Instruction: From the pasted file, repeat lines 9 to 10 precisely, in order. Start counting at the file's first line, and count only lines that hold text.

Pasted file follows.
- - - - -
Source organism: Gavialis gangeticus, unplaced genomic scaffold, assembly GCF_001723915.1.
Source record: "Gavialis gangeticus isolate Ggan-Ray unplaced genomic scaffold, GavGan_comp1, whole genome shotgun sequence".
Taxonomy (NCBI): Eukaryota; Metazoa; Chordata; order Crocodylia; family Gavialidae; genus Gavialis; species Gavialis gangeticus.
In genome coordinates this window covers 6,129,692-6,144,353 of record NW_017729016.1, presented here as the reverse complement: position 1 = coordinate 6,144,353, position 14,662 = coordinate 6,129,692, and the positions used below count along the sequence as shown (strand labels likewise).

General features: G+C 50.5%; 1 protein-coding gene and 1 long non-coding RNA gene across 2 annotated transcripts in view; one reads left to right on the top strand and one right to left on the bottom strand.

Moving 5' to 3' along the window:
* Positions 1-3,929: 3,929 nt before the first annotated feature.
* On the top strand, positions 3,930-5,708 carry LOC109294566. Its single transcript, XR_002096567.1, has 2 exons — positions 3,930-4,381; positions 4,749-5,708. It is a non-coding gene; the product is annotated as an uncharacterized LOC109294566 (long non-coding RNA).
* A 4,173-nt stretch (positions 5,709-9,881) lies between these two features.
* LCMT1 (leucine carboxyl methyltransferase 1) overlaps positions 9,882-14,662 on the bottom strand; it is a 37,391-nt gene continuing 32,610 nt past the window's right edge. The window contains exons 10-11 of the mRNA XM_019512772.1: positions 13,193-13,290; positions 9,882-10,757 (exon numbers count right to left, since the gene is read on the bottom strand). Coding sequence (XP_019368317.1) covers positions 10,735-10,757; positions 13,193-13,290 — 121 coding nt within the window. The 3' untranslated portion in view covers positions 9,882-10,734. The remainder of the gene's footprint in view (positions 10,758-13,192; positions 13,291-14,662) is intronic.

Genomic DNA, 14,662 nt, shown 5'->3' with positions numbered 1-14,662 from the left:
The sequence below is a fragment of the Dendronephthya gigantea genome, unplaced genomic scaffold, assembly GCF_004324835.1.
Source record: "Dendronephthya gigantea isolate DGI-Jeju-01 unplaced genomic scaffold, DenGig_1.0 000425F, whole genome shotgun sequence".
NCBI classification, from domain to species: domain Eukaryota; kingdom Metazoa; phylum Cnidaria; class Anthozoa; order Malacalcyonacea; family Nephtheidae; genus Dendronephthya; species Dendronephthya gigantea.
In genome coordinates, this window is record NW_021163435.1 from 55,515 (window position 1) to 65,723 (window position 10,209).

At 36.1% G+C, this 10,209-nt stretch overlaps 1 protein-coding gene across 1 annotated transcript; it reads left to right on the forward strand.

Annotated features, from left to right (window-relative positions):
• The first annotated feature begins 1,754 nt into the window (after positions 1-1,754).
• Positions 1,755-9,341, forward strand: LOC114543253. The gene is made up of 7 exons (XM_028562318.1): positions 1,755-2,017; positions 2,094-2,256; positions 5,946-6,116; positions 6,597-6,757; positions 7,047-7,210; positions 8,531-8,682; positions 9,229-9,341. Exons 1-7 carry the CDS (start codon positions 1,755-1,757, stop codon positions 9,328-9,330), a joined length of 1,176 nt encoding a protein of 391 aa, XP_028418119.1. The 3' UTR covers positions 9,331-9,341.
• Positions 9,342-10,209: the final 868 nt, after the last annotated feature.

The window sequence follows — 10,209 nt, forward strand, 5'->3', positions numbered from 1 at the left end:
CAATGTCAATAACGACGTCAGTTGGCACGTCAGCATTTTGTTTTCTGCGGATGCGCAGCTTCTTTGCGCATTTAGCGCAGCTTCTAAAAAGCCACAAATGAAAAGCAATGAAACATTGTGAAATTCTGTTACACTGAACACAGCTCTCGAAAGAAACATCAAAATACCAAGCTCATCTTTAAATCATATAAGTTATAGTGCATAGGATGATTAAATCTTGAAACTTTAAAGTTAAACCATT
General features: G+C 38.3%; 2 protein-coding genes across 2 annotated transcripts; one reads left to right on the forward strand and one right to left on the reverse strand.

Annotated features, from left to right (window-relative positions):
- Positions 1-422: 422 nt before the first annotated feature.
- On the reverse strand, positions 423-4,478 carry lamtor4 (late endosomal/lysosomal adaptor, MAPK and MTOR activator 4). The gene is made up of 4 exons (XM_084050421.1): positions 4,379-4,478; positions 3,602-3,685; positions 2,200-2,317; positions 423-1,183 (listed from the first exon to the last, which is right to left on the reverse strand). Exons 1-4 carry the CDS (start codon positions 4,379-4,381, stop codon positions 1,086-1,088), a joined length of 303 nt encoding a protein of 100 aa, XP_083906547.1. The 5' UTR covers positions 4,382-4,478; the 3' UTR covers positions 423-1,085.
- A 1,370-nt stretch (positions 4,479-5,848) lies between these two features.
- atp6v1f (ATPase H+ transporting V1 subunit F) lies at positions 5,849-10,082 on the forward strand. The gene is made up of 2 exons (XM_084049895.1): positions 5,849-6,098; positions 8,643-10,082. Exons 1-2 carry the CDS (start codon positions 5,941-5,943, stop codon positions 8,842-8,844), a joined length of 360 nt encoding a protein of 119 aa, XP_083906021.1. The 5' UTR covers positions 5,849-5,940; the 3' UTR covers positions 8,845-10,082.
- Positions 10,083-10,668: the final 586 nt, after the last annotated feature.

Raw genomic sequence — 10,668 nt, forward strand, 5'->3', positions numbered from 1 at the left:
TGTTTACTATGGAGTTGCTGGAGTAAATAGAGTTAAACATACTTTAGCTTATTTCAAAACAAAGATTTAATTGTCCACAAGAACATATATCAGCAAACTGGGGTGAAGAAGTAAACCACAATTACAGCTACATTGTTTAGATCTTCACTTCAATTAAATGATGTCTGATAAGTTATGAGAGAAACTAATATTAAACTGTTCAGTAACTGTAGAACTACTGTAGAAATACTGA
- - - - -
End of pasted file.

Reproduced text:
* A 4,173-nt stretch (positions 5,709-9,881) lies between these two features.
* LCMT1 (leucine carboxyl methyltransferase 1) overlaps positions 9,882-14,662 on the bottom strand; it is a 37,391-nt gene continuing 32,610 nt past the window's right edge. The window contains exons 10-11 of the mRNA XM_019512772.1: positions 13,193-13,290; positions 9,882-10,757 (exon numbers count right to left, since the gene is read on the bottom strand). Coding sequence (XP_019368317.1) covers positions 10,735-10,757; positions 13,193-13,290 — 121 coding nt within the window. The 3' untranslated portion in view covers positions 9,882-10,734. The remainder of the gene's footprint in view (positions 10,758-13,192; positions 13,291-14,662) is intronic.